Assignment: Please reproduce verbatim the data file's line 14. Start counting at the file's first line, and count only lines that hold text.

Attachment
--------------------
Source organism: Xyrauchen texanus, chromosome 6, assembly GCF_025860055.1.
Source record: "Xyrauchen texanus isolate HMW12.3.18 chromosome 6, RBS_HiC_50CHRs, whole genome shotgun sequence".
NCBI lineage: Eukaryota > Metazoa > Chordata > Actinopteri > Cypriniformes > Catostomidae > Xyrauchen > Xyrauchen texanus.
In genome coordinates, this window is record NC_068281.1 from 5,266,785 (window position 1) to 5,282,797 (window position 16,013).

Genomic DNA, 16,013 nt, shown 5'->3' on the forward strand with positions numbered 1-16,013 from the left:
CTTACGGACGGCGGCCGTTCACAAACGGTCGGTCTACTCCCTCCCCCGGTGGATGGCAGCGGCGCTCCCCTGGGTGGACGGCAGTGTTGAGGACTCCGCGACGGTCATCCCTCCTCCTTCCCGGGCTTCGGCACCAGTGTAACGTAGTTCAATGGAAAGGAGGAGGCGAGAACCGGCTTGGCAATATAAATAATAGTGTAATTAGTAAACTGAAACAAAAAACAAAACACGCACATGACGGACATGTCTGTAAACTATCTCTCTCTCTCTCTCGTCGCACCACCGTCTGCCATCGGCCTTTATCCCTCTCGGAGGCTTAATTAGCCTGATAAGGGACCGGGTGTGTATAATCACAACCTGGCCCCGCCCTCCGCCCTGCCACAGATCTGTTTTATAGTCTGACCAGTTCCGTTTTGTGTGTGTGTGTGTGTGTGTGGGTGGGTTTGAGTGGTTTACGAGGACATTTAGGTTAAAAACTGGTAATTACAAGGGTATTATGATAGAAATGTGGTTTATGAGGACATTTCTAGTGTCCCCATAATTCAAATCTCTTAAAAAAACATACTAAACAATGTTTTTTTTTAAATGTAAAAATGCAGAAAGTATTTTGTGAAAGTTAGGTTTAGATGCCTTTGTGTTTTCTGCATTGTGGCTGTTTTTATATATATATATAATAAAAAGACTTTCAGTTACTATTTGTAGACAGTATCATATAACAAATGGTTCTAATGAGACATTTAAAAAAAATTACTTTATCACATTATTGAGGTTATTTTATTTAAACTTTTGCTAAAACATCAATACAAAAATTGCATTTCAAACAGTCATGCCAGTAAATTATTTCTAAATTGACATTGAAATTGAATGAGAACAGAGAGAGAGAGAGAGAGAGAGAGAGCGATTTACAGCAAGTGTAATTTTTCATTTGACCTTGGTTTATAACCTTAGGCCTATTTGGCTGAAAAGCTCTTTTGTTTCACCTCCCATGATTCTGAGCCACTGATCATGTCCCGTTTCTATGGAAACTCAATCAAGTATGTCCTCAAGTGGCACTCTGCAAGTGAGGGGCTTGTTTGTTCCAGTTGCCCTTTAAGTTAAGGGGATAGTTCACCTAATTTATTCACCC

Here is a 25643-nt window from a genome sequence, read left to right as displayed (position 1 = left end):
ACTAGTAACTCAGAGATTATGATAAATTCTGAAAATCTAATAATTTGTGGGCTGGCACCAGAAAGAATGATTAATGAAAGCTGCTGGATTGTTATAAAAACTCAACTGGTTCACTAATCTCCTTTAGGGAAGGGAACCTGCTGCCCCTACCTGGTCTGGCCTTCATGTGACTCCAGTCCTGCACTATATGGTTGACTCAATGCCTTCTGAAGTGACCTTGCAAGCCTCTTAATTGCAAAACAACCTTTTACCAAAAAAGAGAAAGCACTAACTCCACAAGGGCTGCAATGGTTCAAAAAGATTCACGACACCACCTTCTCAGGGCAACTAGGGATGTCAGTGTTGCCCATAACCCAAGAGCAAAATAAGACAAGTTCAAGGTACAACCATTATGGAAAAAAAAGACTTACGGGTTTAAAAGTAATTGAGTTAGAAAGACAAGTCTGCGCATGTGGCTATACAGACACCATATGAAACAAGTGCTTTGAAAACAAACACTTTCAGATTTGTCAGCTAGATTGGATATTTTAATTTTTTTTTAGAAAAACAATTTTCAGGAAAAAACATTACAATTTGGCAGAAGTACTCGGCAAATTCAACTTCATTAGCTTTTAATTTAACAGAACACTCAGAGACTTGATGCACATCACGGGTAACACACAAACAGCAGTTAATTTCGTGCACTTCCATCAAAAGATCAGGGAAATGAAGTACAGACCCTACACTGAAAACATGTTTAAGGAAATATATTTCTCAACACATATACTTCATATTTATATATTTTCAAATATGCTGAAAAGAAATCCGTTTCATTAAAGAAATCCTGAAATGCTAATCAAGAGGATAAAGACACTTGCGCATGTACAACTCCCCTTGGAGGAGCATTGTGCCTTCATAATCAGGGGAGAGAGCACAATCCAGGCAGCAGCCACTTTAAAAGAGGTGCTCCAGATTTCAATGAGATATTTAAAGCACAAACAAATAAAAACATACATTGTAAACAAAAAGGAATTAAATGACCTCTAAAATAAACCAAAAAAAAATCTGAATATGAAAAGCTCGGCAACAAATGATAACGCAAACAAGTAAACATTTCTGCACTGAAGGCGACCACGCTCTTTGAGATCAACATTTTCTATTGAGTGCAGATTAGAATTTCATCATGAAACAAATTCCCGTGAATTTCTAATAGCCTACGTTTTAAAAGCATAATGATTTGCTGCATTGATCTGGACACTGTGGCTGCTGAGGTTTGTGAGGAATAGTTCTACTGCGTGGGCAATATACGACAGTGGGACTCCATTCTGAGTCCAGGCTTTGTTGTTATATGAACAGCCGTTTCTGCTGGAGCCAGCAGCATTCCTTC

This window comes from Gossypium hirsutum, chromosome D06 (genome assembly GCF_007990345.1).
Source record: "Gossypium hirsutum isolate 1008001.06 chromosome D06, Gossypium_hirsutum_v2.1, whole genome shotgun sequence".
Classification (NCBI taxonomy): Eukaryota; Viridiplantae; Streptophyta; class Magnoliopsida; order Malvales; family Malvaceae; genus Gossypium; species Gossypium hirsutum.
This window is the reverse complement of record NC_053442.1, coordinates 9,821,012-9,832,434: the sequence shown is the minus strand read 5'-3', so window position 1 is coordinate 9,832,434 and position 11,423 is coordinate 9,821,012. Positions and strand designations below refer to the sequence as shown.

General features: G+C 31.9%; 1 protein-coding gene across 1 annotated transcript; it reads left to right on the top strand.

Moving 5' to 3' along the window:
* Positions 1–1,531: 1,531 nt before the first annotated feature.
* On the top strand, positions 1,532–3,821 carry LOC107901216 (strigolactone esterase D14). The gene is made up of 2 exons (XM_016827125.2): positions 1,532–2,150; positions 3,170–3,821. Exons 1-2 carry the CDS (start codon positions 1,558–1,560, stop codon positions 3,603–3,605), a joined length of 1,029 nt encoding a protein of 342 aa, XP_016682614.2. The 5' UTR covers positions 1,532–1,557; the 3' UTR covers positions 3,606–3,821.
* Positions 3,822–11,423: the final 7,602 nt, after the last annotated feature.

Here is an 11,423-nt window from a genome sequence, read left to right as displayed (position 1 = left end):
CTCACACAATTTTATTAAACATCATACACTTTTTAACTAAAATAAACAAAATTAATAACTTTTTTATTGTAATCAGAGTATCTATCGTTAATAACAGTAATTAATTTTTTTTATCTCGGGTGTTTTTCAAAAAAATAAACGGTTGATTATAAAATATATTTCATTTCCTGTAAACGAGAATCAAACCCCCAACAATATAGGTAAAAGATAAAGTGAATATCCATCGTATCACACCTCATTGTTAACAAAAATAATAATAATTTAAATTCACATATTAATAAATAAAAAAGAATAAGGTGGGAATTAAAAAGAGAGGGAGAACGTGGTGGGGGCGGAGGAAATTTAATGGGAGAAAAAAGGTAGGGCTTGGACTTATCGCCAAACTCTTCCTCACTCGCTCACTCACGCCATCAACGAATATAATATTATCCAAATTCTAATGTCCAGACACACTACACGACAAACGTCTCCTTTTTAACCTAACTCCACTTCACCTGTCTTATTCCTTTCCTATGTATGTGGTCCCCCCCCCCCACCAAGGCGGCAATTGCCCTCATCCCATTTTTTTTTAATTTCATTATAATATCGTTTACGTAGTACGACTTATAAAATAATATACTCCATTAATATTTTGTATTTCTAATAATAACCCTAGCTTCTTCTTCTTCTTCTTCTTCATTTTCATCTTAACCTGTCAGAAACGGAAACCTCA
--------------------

Moving 5' to 3' along the window: